Josiah H. Brown is the inaugural executive director of the statewide Connecticut CASA organization, part of the national CASA movement for children who have experienced abuse or neglect and are in need of court-appointed special advocates. Prior, he was the first associate director of the Yale-New Haven Teachers Institute. He worked with New Leaders for a summer during its start-up and was responsible for researching prospective partner cities

Below he shares how his involvement with Dwight Hall and his affinity for Yale and New Haven helped shape his life. 

Why Yale?
The residential colleges, faculty attention to undergraduate teaching, and Yale's location in an urban setting with a community scale all appealed to me. 

What is your most enduring memory of your time at Yale? 
As a history major, I was grateful to learn from Professor David Brion Davis in a seminar (where fellow students happened to include Rhiannon Patterson, daughter of renowned Harvard Professor Orlando Patterson, one of whose books we read in that seminar). It was also memorable to be in Professor David Montgomery's own discussion section, as well as in his larger course on labor history.

If you could relive your time at Yale, what would you do differently?
I might have made a greater effort to meet students outside of my classes and residential college (Morse). Subsequent reunions have provided an occasion to meet classmates I would have welcomed getting to know earlier.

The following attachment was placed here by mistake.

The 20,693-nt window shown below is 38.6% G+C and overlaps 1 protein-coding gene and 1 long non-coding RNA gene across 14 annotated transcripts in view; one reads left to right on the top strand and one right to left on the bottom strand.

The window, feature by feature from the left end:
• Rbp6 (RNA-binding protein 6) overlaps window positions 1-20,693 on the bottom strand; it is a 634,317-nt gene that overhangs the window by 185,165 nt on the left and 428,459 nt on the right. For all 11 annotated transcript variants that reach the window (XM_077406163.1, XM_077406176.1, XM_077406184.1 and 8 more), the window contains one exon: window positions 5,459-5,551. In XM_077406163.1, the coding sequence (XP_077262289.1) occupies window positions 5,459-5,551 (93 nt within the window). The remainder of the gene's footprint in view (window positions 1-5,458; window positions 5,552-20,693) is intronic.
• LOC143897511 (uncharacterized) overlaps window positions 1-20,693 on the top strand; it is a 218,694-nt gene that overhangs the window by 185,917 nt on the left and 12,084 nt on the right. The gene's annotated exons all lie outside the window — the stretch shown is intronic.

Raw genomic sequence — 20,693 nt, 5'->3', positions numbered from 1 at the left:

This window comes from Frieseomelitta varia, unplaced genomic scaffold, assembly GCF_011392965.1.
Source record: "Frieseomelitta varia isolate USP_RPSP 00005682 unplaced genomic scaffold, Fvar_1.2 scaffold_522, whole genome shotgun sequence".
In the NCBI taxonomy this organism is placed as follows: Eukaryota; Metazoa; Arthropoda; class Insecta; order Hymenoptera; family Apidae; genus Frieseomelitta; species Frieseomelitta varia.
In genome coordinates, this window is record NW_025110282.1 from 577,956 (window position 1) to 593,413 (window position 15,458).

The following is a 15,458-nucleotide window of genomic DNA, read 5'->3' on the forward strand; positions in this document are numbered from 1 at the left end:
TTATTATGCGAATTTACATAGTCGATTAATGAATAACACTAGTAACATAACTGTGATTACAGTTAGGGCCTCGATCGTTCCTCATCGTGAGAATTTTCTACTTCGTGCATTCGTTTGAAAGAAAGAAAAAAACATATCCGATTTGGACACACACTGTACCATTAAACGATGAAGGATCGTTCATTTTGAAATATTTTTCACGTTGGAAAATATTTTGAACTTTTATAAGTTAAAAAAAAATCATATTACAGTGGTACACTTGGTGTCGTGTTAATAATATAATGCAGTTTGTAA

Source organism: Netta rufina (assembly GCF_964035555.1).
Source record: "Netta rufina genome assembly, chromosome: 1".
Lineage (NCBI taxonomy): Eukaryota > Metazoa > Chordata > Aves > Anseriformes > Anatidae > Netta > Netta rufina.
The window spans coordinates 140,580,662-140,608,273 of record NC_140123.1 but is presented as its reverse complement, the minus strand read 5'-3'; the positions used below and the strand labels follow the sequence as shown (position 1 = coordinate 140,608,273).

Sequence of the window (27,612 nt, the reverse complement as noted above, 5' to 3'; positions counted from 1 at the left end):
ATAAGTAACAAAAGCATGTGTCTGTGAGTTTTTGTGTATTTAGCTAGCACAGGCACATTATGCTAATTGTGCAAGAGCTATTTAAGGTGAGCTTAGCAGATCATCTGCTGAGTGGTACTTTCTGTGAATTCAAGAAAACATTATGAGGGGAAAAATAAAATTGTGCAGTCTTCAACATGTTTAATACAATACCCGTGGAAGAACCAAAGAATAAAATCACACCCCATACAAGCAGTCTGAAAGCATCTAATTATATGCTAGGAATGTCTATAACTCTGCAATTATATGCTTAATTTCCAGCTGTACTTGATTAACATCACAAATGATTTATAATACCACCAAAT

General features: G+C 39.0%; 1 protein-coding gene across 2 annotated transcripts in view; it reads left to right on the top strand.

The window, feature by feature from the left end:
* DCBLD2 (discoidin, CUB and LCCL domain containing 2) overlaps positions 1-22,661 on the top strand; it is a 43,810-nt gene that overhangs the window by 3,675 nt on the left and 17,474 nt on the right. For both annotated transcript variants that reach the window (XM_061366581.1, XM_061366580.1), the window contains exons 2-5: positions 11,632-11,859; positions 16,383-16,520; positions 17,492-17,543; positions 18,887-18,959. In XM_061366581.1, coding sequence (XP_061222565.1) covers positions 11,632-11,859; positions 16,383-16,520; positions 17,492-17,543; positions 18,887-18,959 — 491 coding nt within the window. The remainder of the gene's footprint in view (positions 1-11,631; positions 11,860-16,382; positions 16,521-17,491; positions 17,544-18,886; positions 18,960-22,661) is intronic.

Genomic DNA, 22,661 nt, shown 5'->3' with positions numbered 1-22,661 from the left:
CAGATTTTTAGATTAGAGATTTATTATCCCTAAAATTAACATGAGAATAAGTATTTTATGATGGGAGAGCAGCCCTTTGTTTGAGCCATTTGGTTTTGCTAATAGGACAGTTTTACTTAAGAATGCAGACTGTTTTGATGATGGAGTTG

What would you do exactly the same?
I would participate again in Directed Studies, which offered not only an intense academic experience but also a way to meet students across Yale College through that shared experience. Several of them remain friends today.

What is your favorite place in New Haven, past or present? 
I proposed to my wife on the top of East Rock, a dozen years after I graduated and two years after returning to New Haven.

What is your favorite spot on campus?
At the center of Old Campus, Dwight Hall is a place of particular significance, in relation to my extracurricular interests and subsequent engagement with good people, the New Haven community, and career path. Aesthetically, Beinecke Library is a favorite quiet indoor space.

What's your favorite pizza place in New Haven?
A favorite is Yorkside, where my family has enjoyed many meals – including before attending Yale basketball games nearby!

Who is another Yalie who inspires you? Why?
One among many is Earl Martin Phalen ’89,  a serial social entrepreneur, most recently leader of the turnaround schools named for his (adoptive) parents, as well as a founder of other educational organizations such as BellXcel.  A Yale BA graduate in Political Science who played varsity basketball, he received a 2014 Silver Anniversary Award from the NCAA 25 years after his graduation. Earl also happens to be a member of Connecticut CASA's Advisory Council.

What have you gained from your alumni engagement with Yale?